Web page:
The “Open Primary” Debate Rages On

My piece on Oregon’s ballot initiative, Measure 65 (M65), has attracted three provocative comments. M65 proposes a Louisiana-style “top two” election system, popularly called an “open primary” in the Beaver State. Linda Williams of the Independent Party of Oregon, the state’s third largest political party, lists the flaws in M65. My friend Nancy Hanks— the Queen of the Independents– has posted two comments defending the “open primary” (“top two” is a much more accurate term for such nonpartisan elections). I will here respond to Nancy’s comments.

Nancy is an official in the New York Independence Party, so she evidently considers anyone outside of the two major parties to be an independent.

“Since when are major party hacks concerned about excluding minor parties from the ballot????”

I think the “major party hacks” are concerned, Nancy, about their own parties being able to officially nominate candidates for the general election ballot– which is one of the basic functions of a political party. M65’s “top two”/”open primary” concept is far from being a “reform”… it’s actually a regression to a no-party system.

“… you make the party primary system sound downright fair and equitable! But surely you are aware that the best scenario for an independent or minor party candidate is a non-partisan election.”

States began in the early 1900s requiring the parties to hold primaries. Before that, the parties in most cases used conventions and caucuses to nominate their candidates. In a convention or caucus system, of course, grassroots citizens can only vote in the general election.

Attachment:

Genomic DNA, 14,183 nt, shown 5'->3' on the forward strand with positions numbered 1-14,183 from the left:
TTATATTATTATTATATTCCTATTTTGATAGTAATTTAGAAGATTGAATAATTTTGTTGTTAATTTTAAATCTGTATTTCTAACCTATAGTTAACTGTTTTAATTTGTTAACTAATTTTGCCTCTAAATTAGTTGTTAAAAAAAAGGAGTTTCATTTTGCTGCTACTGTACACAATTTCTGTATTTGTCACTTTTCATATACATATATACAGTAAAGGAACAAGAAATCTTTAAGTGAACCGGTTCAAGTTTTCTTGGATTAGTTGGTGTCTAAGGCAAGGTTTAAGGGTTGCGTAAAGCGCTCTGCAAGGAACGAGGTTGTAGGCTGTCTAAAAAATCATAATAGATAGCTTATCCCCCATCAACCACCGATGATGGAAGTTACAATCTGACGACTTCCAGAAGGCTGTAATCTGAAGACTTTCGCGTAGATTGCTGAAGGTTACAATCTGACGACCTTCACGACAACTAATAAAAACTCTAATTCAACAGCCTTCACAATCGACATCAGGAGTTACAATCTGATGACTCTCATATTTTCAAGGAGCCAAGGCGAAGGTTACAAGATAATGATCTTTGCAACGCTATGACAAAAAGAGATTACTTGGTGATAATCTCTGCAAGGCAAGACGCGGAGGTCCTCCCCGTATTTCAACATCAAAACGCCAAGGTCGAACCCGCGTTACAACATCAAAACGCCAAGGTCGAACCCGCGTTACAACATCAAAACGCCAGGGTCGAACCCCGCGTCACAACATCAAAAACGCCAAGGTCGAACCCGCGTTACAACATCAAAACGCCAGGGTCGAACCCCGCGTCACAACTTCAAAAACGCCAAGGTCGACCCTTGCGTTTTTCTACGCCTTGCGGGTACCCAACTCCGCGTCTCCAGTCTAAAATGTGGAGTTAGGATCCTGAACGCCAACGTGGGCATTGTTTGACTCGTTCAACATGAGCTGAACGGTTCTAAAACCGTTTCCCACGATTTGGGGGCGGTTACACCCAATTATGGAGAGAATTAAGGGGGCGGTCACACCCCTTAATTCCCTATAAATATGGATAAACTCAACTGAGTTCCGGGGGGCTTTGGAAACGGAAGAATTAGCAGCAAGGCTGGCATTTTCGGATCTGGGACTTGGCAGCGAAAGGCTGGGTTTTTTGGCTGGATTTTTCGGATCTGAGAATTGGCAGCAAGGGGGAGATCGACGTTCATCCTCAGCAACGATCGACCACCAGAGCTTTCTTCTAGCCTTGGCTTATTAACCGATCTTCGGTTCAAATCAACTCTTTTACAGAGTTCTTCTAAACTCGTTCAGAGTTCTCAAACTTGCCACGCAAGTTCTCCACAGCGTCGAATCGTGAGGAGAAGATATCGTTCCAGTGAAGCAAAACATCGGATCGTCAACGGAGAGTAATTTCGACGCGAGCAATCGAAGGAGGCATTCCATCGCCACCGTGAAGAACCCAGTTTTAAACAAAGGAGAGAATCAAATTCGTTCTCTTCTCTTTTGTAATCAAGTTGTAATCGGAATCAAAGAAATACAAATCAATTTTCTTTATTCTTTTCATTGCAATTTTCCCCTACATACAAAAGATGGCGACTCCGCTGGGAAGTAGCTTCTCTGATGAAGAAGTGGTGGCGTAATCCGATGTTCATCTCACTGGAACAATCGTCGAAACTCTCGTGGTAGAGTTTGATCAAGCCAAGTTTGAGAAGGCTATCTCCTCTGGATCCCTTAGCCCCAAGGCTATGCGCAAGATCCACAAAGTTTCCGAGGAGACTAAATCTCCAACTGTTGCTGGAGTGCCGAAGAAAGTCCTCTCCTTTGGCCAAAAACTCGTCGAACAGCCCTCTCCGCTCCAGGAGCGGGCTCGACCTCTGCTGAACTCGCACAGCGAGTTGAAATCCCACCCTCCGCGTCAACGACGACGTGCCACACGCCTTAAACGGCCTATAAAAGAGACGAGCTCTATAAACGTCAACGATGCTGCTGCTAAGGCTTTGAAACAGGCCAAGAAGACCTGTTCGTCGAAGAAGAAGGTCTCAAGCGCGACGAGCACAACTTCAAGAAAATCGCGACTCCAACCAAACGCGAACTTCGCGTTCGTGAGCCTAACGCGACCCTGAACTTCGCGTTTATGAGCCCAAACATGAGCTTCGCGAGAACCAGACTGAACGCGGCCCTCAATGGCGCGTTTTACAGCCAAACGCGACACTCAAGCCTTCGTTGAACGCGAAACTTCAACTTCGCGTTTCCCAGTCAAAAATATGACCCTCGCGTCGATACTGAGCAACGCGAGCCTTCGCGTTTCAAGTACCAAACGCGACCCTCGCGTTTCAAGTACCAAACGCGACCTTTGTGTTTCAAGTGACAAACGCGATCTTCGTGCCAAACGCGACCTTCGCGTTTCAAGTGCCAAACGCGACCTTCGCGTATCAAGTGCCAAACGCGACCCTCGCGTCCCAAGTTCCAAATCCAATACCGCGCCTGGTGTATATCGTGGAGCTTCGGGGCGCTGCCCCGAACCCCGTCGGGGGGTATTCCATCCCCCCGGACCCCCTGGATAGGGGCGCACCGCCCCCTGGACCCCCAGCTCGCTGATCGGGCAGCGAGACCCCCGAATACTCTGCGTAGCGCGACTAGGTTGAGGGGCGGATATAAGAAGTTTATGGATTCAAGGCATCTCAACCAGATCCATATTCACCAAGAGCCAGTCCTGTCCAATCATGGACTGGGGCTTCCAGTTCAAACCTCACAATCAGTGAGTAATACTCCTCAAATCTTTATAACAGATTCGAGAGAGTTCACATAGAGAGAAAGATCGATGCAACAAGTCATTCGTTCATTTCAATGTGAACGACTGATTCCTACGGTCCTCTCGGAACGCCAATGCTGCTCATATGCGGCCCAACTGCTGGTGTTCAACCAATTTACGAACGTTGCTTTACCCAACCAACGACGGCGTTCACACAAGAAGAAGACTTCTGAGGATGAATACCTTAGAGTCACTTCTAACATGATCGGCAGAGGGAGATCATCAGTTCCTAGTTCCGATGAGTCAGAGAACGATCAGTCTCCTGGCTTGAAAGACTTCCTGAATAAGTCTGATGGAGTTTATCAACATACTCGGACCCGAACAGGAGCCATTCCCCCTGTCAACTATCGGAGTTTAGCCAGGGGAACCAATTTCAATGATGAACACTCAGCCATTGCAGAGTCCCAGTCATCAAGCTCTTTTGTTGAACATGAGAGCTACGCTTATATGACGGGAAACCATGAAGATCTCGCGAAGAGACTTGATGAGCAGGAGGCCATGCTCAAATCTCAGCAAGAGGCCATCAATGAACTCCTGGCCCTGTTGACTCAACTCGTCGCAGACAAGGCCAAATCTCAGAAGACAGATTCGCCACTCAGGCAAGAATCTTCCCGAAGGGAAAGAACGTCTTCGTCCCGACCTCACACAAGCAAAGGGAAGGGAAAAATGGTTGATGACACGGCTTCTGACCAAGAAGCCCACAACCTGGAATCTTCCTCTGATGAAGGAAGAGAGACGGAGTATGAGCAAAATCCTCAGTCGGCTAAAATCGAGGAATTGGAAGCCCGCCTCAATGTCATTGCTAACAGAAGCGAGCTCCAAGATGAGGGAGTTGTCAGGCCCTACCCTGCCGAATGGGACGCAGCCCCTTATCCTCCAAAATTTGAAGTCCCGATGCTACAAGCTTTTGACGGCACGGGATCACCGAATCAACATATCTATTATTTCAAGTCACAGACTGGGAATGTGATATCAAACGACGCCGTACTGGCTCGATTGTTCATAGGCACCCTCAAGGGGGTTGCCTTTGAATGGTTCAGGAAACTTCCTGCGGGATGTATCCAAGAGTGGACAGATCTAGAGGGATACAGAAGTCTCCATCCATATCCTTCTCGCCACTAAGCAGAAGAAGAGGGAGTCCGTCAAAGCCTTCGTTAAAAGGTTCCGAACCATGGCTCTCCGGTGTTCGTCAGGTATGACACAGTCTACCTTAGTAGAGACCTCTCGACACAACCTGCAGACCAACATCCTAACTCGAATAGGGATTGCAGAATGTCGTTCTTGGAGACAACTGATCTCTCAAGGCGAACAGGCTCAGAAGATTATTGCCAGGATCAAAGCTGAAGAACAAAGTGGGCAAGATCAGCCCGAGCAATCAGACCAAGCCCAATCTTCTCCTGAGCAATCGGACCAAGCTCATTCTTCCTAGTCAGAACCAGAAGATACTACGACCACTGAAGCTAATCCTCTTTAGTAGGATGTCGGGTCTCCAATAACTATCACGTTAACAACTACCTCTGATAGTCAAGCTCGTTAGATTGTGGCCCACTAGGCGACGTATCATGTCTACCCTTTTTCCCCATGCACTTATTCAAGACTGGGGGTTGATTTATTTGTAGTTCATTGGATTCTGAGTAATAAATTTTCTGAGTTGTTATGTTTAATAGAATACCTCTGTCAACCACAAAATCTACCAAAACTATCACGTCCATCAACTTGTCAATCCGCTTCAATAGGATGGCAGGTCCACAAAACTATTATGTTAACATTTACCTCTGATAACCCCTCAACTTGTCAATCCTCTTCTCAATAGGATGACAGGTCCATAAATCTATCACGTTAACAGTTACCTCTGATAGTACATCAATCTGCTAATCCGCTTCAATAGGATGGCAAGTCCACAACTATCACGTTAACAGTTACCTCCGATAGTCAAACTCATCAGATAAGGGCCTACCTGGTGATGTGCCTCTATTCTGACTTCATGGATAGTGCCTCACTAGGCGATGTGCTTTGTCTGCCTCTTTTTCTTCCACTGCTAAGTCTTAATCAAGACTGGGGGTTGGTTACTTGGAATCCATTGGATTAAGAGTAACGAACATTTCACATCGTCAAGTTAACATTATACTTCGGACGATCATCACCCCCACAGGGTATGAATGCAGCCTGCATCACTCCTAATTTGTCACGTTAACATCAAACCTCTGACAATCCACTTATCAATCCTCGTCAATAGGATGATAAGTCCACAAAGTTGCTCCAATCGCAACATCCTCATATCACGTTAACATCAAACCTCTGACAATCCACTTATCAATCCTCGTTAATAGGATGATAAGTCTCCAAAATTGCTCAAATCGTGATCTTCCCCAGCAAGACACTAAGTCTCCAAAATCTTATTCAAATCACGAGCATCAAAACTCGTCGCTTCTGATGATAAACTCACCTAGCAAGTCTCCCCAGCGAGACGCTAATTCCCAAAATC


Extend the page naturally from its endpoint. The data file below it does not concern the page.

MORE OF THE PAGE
Richard Winger, publisher of Ballot Access News, has done a study of California’s and Washington state’s experiences with the blanket primary, in which all candidates of all parties were listed on a single primary ballot. Richard found that independents and minor party candidates almost never finished first or second.

I have observed Louisiana’s experience with its “open primary” since its inception in the 1970s, and I cannot recall any independents or minor party candidates ever making the “top two” for a congressional or statewide office.

For an independent or a member of a minor party to support the “top two”/”open primary” is like a chicken handing Colonel Sanders a hatchet and inviting him into the henhouse.

“And why should the voters pay for closed partisan primaries???”

In 1995, a federal appeals court ruled that, when the state compels parties to hold primaries, the state must pay the costs of those primaries (Republican Party v. Faulkner County [Arkansas]). If left to their own devices, the parties would very likely nominate by convention or caucus rather than by primary– because of the expense of holding primaries. Since the voters are accustomed to primaries, the states will continue to require and pay for primaries.

“Open primaries became a national issue in this [presidential] election campaign because independents were allowed to vote in some states but not in others, and most voters feel that’s unfair.”